Proxy wars in patent litigation: Not always a viable strategy


‘First published on India Business Law Journal

By Pravin Anand and Vaishali Mittal assisted by Rohin Koolwal and Siddhant Chamola

A recent decision by the Competition Commission of India has put the lid on infringers with frivolous patent allegations

There has been a proliferation of proxy wars for patent supremacy in recent years. What is at the core an IP litigation has infringers rushing to antitrust authorities with frivolous pleas for investigations into business practices of the rightful patent holders.

These practices are aimed at harassing an IP holder into either granting a licence to the infringer on terms favourable to the infringer; or stalling the patent infringement suit on citing the pendency of antitrust complaints.

One such proxy war, or rather a battle, was waged by a generic company against the Swiss pharmaceutical company Vifor International, accusing it of anti-competitive practice. However, tactful and swift legal representation saw Vifor dealing the knockout blow, even before the battle really began.

The victory for Vifor – in convincing the Competition Commission of India (CCI) that the complaint was meritless, and that Vifor should not have to undergo an investigation – represents a significant milestone in India’s nascent jurisprudence on the IP competition law space.

The case saw an employee of a generic manufacturer’s affiliated company – currently embroiled in a patent litigation battle with Vifor before the Delhi High Court for the infringement of Vifor’s ferric carboxymaltose (FCM) patent – secretly approaching the CCI, accusing Vifor of anti-competitive business practices and of abuse of its dominant position in commercialisation of its trailblazing patented product for the intravenous treatment of iron deficiency anaemia.

The claim against Vifor accused it of allowing only two companies in India to market soluble FCM iron injectables; and of pricing them highly and foreclosing competition in the Indian pharmaceutical industry by not granting a licence (to an Indian generic manufacturer revealed to be West Bengal Chemical Industries Limited [WBCIL]) despite high consumer demand.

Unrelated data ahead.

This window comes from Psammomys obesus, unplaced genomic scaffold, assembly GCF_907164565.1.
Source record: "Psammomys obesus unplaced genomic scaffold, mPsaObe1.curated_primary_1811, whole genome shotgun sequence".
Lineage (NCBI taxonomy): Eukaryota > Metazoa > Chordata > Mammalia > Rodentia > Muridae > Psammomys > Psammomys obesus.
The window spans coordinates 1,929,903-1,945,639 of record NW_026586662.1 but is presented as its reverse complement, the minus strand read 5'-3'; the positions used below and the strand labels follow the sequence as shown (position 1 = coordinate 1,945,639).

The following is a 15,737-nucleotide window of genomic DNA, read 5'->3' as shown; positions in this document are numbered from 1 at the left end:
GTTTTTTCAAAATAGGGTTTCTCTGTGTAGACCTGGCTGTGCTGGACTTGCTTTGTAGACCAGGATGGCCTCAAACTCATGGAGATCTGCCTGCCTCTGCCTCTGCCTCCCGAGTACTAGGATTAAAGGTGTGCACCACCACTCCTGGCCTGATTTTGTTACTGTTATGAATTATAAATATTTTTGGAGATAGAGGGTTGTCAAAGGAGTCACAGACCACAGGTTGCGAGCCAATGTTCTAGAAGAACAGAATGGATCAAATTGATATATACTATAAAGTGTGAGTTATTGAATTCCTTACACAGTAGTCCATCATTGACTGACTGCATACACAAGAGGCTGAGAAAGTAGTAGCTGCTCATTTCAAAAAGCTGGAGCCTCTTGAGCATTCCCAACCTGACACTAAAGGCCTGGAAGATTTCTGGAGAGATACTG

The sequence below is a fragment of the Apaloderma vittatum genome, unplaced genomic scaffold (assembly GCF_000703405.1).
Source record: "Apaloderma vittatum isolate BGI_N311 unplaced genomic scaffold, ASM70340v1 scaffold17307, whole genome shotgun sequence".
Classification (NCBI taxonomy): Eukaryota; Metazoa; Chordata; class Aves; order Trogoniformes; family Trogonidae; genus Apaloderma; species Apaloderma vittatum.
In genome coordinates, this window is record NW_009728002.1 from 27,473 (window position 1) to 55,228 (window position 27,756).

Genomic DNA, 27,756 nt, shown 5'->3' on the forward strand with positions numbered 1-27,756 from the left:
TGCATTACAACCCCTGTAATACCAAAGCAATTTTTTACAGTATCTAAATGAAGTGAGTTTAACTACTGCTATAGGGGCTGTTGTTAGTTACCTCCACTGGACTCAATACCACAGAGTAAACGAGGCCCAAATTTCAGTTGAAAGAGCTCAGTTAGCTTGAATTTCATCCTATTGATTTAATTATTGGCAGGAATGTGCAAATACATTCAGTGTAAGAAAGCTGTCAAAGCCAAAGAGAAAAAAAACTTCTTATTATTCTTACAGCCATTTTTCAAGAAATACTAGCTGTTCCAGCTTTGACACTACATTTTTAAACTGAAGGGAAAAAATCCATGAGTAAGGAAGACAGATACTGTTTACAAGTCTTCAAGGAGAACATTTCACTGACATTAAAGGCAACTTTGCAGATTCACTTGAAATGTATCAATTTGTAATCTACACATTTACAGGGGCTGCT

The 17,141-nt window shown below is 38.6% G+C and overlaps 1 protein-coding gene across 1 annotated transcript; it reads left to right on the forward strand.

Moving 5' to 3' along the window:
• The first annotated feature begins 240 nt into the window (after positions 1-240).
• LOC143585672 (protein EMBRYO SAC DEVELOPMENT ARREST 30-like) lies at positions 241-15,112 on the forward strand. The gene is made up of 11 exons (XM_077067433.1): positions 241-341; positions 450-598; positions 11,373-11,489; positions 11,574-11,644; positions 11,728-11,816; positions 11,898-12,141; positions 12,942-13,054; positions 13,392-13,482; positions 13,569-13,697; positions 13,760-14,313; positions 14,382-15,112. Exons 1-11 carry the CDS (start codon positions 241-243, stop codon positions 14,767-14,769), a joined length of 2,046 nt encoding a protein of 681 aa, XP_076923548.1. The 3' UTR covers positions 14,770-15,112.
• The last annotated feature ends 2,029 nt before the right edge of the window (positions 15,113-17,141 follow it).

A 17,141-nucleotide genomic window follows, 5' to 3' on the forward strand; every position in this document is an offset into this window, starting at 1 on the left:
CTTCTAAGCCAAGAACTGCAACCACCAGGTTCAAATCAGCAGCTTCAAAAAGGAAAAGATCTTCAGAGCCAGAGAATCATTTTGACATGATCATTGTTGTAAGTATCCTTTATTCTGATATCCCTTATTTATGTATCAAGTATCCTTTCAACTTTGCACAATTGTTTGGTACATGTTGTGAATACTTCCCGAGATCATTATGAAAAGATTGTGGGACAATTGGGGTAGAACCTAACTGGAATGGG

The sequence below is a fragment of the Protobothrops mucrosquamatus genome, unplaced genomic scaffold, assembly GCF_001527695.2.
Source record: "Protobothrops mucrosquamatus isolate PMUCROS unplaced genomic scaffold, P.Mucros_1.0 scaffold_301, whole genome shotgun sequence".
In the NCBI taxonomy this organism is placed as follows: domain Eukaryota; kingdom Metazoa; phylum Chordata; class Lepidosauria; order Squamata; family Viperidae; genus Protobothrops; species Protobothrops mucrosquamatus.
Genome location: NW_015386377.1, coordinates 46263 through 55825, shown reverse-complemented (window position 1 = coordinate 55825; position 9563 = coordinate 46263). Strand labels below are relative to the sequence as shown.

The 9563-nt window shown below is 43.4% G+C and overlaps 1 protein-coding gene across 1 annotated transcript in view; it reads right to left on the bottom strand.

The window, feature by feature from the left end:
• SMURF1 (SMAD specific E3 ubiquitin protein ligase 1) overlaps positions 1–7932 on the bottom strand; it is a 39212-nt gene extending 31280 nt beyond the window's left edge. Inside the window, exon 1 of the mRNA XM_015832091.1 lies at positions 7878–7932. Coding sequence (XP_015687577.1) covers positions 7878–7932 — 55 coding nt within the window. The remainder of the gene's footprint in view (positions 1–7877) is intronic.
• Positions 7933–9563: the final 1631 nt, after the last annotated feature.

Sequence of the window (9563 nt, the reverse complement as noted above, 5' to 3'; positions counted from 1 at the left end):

The complaint, however, fell flat on each of these grounds, with the CCI being “mindful of the fact that not every company has a right to seek access to the patent of Vifor, unless it demonstrates that there is indeed a need for such access, based on the existing supply conditions of an essential product/ facility as against its demand by consumers, so as to affect the market adversely by non-dealing on the part of the entity with significant market power”.

Appearing for Vifor, the team at Anand and Anand convinced the CCI to take the prima facie view that in this case there was no requirement to define a precise relevant market and assess Vifor’s dominance, since its agreements with its Indian licensees are neither restrictive nor exclusive.

The commission found it noteworthy that the licences entered by Vifor were not long term, and that there was no restriction that Vifor could not enter more licensing agreements should it want to.

Vifor succeeded in defeating allegations of discriminatory pricing as the CCI held that the informant was not right in drawing a comparison between prices offered in government procurement and the private market, and dismissed the complaint at the pre-investigation stage.

The CCI also deemed it significant to note that the patent granted to Vifor in respect of its soluble FCM iron injectables is to expire in 2023, and it is expected that the patented FCM should thereafter be available for free exploitation by interested parties.

The CCI regulator, while refusing to completely refrain from exercising its jurisdiction in assessing the conduct of entities exercising their IP rights, has acknowledged that this can be done only in “appropriate cases”.

In this case, the commission, after a reasoned assessment of the merits at the pre-investigation stage, had taken the prima facie view that the exercise of its patent rights by Vifor, including Vifor’s right in choosing who to license its patent to, does not amount to anti-competitive conduct, and dismissed the complaint.

The significance of the decision cannot be overstated, inasmuch as any indulgence shown by the CCI on the kinds of allegations raised against a patent holder has the potential of opening the floodgates for motivated, vexatious, bad-faith complaints against IPR owners as counterblasts, or pre-emptive strikes, against patent infringement lawsuits.

Vifor’s win shows that such proxy wars before the competition regulators are not a viable strategy to arm-twist an IP holder against exercising the right to choose the licensee.

Rohin Koolwal and Siddhant Chamola, both managing associates at Anand and Anand, assisted the lead authors on this article.